life of pleasure and resuming a life of freedom.

We must ask ourselves, why is it that we only remember Islam during the sacred
months of Ramadhan and Muharram, and during special occasions such as Hajj; but
neglect our faith for the rest of the year? For thirty days the masjid is
overflowing with worshippers, but just as the month is over, the Qur’an sits
gathering dust on the shelves whilst the congregation for Maghrib prayers
reduces to a single row. Our mentality seems to be that we separate our lives
into the compartments of ‘worldly matters’ and ‘spiritual affairs’. Ramadhan is
a ‘spiritual’ time when we must concern ourselves with God, worship and the
afterlife. On the other hand, we leave our Islam in the masjid or on the
bookshelf when we are faced with a ‘worldly’ issue.

This attitude is deeply rooted in the secular Western lifestyle. In the West
today, we are told that Religion and State (God and Reality) are two separate
entities and completely unrelated to one another. Capitalism promotes a shallow,
materialistic view of life, which is completely detached from what came before
it, or what shall follow it. From a young age, people in the West are encouraged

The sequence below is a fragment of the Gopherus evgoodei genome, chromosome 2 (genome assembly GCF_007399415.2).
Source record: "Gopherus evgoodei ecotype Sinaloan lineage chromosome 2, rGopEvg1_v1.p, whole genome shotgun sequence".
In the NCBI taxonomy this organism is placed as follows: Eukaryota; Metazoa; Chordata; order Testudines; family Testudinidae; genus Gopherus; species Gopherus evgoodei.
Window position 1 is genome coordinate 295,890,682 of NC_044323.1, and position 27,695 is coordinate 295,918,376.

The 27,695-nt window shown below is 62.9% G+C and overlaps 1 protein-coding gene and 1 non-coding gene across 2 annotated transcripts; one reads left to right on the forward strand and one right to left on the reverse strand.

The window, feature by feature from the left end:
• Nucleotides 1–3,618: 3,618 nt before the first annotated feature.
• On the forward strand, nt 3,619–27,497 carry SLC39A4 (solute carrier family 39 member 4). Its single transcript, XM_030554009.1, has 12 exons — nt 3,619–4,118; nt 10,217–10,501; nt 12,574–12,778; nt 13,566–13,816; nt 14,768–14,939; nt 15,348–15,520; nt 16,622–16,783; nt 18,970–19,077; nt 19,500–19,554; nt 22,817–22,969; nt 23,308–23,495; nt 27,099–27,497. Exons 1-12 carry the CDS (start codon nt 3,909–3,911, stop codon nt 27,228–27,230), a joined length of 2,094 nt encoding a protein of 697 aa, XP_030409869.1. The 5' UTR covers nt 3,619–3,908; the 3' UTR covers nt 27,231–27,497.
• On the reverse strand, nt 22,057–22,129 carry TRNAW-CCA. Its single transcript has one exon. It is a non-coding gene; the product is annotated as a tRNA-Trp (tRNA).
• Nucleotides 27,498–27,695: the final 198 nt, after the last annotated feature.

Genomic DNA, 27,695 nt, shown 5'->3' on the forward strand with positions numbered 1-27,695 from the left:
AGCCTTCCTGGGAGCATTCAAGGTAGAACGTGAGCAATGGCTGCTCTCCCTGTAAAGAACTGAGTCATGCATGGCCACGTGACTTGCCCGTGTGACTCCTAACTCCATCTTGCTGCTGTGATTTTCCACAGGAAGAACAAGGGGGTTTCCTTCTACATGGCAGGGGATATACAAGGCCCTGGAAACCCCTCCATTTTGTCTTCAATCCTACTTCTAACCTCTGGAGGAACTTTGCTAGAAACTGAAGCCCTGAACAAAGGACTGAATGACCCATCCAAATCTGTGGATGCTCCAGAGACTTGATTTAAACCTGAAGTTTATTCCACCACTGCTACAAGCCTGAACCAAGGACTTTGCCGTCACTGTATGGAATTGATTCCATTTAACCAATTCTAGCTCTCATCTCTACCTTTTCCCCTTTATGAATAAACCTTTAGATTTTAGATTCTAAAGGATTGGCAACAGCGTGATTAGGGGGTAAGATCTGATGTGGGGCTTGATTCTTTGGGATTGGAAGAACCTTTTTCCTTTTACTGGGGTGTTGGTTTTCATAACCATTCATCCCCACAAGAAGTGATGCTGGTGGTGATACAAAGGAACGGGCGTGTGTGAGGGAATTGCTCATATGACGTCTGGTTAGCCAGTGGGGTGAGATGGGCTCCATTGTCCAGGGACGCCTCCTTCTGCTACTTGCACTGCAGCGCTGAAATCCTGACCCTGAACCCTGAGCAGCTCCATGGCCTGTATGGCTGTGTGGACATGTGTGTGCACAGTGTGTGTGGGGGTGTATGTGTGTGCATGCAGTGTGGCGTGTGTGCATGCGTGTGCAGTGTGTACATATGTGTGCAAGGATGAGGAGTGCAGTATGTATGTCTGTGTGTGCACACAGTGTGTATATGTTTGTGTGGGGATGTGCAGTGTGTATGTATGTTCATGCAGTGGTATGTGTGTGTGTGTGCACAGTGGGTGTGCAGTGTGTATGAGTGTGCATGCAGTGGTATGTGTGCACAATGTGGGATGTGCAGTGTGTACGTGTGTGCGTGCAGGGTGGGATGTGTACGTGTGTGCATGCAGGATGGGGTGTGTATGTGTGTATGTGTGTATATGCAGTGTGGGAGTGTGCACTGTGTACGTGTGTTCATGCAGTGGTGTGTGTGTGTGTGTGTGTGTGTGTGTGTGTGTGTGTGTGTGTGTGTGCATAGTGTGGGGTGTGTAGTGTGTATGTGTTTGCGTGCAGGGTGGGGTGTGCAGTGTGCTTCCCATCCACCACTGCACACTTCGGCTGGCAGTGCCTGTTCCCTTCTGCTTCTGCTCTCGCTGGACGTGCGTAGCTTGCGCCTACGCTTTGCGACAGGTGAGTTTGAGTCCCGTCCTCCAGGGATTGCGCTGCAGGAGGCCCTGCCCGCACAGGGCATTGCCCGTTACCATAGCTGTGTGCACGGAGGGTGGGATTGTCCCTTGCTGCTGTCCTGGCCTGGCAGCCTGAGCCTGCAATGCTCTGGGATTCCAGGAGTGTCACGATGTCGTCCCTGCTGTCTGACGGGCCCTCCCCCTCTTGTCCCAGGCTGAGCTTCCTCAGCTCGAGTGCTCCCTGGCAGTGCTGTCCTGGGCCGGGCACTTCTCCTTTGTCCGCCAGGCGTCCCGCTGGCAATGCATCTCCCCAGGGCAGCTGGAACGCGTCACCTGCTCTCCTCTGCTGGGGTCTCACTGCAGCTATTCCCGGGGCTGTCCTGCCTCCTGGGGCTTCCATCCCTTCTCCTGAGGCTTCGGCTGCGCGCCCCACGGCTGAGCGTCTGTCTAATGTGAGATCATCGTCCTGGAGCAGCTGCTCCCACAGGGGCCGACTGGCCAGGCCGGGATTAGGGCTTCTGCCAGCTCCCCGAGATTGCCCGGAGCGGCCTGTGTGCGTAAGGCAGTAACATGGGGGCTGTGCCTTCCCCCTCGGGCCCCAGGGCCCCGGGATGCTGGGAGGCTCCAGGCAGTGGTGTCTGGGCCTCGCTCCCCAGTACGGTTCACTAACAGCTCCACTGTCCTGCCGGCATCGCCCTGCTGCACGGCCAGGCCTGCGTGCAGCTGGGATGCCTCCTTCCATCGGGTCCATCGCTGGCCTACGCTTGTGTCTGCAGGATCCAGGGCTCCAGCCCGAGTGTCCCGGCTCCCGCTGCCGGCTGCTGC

to believe that the purpose of their existence is to have fun and follow their
desires. Society instills values such as utilitarianism and individualism in
human beings, driving them to pursue material success, sensual gratification;
and not to ask important questions about their existence. In today’s world, God
and religion have been attributed an almost mythical quality. As a result,
people freely obey their animal instincts. One only needs to look at health and
crime figures, at the number of alcohol related incidents, the spiraling rate of
teenage pregnancies and the prevalence of drug culture to realise that this
attitude is not healthy for an individual, nor for society as a whole.

The Prophet (SAW) described this world as a "…prison for the believer and a
paradise for the disbeliever." Since, for a materialist who does not believe in
God or the hereafter, this world is as good as it gets for him. On the contrary,
for the believer who has firm faith in his heart that there is a God and an
afterlife, will recognise this world as the lowest existence, unlike the
materialist, who lives only for worldly pleasure. When we consider our
existence, we must understand that this world is transitory and temporal and